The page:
A weekly review of news articles that discusses using AI for facial recognition in China, US, and Singapore
20 Jun 2019
This week we are going to see how US, China and Singapore use AI in their facial recognition software
In China, using facial recognition software for surveillance or for commercial purposes is a daily part of life. China’s YITU is expected to collect a profit of about $9.2 billion per second as it can identify a person within its data. About 200 million cameras are fixed for surveillance to track down criminals and prevent crimes from ever happening. Dragonfly technology, YITU has a leading global market for surveillance technology. This is expected to gather $9.2 billion dollars by 2022. Leo Zhu and Lin Chenxi, the founders of this company in 2012, made the company famous all around China.
But in the other side of the world, San Francisco has banned the use of facial recognition. Civil liberty group thinks this overuse of this surveillance may be abused by the government. Critics say that rather that banning this technology we should focus on these uses. This technology is very useful in managing airports and borders. Other cities like Massachusetts have banned the use of facial recognition and remote biometric systems. In Capitol technology, a bill has been passed to ban the commercial use of these technologies.
And on the other hand, Singapore has been equipped with smart lamps all around the streets. Smart nation sensors platform is initiated with 110000 lamps which are used for various purposes. For example, detecting if any accident or distress for help is found using them. Smart lamps are introduced to improve the standard of life not to peep inside how people live. Said by Mr.Tan. Problems like cybersecurity, hacking and data leaks need to be tackled.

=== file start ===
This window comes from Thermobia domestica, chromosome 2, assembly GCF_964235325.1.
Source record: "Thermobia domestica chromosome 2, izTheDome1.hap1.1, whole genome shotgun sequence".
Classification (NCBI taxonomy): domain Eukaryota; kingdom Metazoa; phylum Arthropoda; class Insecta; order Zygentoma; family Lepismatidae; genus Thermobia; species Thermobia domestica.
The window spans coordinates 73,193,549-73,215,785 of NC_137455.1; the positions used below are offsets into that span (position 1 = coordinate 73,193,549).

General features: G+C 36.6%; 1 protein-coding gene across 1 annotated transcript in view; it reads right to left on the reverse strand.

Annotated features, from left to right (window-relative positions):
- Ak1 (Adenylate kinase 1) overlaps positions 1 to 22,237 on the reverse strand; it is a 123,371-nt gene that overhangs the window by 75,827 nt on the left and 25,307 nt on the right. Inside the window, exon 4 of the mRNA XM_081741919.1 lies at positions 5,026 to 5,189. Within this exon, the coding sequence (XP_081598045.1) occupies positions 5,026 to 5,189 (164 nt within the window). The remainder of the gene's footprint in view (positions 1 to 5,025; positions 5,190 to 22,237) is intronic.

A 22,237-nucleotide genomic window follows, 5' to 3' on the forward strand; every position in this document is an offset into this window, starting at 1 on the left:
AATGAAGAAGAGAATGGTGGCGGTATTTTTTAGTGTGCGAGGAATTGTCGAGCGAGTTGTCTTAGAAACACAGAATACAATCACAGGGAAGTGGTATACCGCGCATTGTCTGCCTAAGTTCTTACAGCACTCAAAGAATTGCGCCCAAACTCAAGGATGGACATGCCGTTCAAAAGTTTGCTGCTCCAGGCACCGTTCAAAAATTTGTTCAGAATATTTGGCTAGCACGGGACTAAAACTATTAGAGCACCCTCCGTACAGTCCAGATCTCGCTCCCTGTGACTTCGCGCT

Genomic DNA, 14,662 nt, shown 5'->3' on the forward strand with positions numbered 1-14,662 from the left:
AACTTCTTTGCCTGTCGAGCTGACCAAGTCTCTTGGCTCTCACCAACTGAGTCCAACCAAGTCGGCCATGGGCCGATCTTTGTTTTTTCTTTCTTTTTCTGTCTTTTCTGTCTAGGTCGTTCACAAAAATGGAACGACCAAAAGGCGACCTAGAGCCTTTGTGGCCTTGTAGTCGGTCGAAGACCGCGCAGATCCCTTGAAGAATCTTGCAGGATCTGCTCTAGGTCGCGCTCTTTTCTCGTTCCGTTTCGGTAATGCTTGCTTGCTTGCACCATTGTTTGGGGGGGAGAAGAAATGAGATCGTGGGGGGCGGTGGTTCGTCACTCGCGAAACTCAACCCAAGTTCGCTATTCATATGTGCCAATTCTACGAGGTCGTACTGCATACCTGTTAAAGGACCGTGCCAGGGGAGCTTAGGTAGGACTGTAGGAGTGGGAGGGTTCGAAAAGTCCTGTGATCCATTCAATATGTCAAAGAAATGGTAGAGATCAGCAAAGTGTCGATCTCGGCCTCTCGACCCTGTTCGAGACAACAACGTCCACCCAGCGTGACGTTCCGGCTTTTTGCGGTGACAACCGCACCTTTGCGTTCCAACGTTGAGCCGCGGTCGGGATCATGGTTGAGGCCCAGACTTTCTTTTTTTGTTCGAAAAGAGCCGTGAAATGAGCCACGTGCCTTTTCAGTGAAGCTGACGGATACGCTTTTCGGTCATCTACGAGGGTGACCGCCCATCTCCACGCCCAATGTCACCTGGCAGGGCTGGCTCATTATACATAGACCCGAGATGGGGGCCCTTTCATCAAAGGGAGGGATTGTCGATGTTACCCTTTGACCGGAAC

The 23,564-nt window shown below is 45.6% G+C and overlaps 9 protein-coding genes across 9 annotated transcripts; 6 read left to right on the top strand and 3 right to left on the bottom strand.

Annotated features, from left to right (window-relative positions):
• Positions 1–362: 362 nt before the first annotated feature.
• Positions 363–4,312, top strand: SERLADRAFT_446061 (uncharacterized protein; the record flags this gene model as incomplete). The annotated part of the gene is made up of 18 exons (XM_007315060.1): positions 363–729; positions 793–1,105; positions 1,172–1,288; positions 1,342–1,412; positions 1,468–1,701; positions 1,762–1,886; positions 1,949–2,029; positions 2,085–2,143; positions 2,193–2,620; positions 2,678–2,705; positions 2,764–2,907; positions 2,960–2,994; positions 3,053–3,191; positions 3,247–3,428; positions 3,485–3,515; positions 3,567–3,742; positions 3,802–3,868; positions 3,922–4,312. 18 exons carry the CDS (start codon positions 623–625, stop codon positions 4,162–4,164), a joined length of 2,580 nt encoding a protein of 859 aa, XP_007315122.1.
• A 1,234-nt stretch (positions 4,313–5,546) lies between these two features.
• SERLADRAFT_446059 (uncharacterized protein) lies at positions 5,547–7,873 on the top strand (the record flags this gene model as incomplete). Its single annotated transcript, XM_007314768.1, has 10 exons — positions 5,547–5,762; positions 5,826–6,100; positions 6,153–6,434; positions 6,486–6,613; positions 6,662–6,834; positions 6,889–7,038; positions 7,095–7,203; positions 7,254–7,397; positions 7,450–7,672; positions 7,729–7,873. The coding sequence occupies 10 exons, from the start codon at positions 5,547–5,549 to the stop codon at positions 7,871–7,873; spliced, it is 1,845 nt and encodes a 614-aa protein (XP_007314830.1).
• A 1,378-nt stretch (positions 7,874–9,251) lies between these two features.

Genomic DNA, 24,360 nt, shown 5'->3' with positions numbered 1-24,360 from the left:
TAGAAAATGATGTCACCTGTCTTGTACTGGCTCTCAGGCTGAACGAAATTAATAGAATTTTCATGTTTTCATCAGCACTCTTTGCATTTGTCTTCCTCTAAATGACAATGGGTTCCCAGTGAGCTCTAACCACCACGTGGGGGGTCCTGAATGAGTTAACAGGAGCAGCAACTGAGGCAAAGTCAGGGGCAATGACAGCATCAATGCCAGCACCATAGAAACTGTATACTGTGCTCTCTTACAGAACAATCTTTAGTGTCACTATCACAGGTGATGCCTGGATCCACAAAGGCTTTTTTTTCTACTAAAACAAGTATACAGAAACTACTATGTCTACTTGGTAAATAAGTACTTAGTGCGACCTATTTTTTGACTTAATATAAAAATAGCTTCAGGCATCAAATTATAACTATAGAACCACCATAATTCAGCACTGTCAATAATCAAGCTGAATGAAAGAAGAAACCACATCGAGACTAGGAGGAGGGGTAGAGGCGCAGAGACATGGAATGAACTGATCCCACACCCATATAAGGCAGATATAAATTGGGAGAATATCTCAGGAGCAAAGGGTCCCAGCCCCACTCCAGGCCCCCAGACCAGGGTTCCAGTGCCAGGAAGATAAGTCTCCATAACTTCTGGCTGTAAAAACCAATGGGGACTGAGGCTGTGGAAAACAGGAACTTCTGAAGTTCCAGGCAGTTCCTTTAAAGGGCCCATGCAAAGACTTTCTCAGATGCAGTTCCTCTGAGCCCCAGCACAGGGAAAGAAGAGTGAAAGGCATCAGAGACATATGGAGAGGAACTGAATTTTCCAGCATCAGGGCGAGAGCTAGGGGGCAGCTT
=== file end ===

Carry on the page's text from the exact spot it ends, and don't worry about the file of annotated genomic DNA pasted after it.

Shanghai-based YITU Technology has gained wide recognition for its facial scan platform that can identify a person from a database of at least 2 billion people in a matter of seconds. The company made this year's CNBC Disruptor 50 list of the world's most innovative start-ups, released Wednesday.
China’s plan of being the global leader in artificial intelligence by 2030 is expected to bring in a profit of $9.6 billion by 2022. China’s facial recognition software YITU can recognise a person within a second from its database.
About 200 million surveillance cameras are fixed in China to track down thieves, big spenders in luxury stores, snag jaywalkers, etc. China believes using surveillance and facial recognition makes the country safer but the civil liberties believe that piracy and error may overshadow the pros.
Shanghai-based YITU technology has made ‘Dragonfly’ eye that can find a person in 2 billion population in a matter of seconds. YITU has a leading global market for surveillance technology. This company is alone expected to gather $9.2 billion dollars by 2022.
Leo Zhu and Lin Chenxi are the founders of this company in 2012. YITU’s Dragonfly was widely used by local police to analyse surveillance videos. By last year the company’s technology was used for over 20 provincial bureaus in 300 cities. It also claims to be the world’s first AI-based cancer screening solution for lungs and other cancers.